Genetic Targets Open the Door to New Treatment Options in Kidney Cancer

CURE, Kidney Cancer Special Issue 2022,

Discovering different genetic mutations to target ... continues to add to the excitement.

Targeted therapies are defined as drugs that block critical functions specific to cancer cells, selectively disabling them and sparing normal cells.

Hypoxia- inducible factor-2 (HIF-2) alpha inhibitors represent a new class of drugs that is transforming the lives of patients with renal cell carcinoma (RCC) and von Hippel- Lindau (VHL) disease. These drugs attack a unique signal that makes certain cancer cells grow aggressively.

VHL disease, which typically required multiple surgeries to remove tumors, may now be managed by a therapy that shrinks tumors in sensitive areas of the body, including the kidney, brain and spine, while reducing the risk often associated with undergoing surgery.

HIF is a protein typically kept in check by the VHL protein that is produced in patients with normal VHL genes, and it serves as an oxygen sensor. But when VHL is mutated, the HIF protein is allowed to accumulate, and the cell inappropriately behaves as though it is in a low-oxygen state, setting off a cascade of processes down the line that promote the growth of abnormal blood vessels and facilitate the development of cancer.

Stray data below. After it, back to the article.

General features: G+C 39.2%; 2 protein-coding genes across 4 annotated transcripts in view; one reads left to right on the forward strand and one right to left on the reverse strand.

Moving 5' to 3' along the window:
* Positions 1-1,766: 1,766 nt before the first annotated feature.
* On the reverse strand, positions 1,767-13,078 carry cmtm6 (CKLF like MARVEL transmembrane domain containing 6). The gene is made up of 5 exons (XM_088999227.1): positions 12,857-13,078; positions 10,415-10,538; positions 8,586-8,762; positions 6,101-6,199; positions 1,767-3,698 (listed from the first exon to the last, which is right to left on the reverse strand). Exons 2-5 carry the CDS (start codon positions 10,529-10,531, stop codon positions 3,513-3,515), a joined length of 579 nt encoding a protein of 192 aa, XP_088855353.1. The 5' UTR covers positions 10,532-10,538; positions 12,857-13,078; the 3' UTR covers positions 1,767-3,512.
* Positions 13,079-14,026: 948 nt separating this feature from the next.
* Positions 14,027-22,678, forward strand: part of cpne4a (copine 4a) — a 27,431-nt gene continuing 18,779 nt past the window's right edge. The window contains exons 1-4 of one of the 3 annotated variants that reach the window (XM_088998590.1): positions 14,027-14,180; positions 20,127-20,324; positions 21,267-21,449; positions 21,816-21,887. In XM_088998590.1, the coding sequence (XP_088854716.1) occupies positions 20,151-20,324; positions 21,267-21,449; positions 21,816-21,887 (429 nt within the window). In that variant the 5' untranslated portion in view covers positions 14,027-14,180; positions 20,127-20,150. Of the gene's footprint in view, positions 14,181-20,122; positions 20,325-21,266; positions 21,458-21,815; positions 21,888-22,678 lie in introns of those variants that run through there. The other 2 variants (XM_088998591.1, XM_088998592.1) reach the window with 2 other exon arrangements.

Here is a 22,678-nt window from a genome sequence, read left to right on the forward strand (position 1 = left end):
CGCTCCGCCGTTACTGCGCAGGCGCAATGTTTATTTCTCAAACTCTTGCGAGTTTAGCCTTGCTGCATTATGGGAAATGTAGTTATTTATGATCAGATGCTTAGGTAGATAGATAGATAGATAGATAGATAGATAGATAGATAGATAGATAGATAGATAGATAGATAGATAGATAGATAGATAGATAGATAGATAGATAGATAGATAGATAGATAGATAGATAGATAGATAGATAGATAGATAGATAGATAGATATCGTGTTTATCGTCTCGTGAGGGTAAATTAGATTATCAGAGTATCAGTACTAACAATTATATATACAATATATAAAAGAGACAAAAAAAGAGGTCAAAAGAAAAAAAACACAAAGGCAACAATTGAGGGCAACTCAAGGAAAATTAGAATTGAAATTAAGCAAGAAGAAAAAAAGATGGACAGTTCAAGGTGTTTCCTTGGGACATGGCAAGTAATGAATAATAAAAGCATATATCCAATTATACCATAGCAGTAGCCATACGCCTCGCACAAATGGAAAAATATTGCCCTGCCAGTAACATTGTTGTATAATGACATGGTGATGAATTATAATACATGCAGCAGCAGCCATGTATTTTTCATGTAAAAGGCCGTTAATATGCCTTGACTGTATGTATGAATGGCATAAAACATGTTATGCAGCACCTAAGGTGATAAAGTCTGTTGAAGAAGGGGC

Unfortunately, a therapy was not available to target the effects of this genetic mutation in patients with RCC until 2021, when Welireg (belzutifan), the first HIF-2 alpha inhibitor, was approved by the Food and Drug Administration for the treatment of RCC and VHL disease. This new class of drugs can also be used to treat patients with clear cell RCC without VHL disease because these tumors can still have abnormalities in the VHL protein.

Reducing tumor size is one thing, but being able to do that with tolerable side effects increases the appeal of new drug targets. Some patients treated with HIF-2 alpha inhibitors have reported manageable side effects such as borderline anemia, fatigue and other symptoms associated with a dampened response to low oxygen levels.

Discovering different genetic mutations to target for the treatment of patients with RCC, among other cancers, continues to add to the excitement of drug development in this area. As we look to the future, it will be interesting to see what else is in the pipeline that produces such a strong impact on patients both in the short and long term.

DEBU TRIPATHY, M.D.

EDITOR-IN-CHIEF

Professor of Medicine
Chair,

Department of Breast Medical Oncology

The University of Texas MD Anderson Cancer Center

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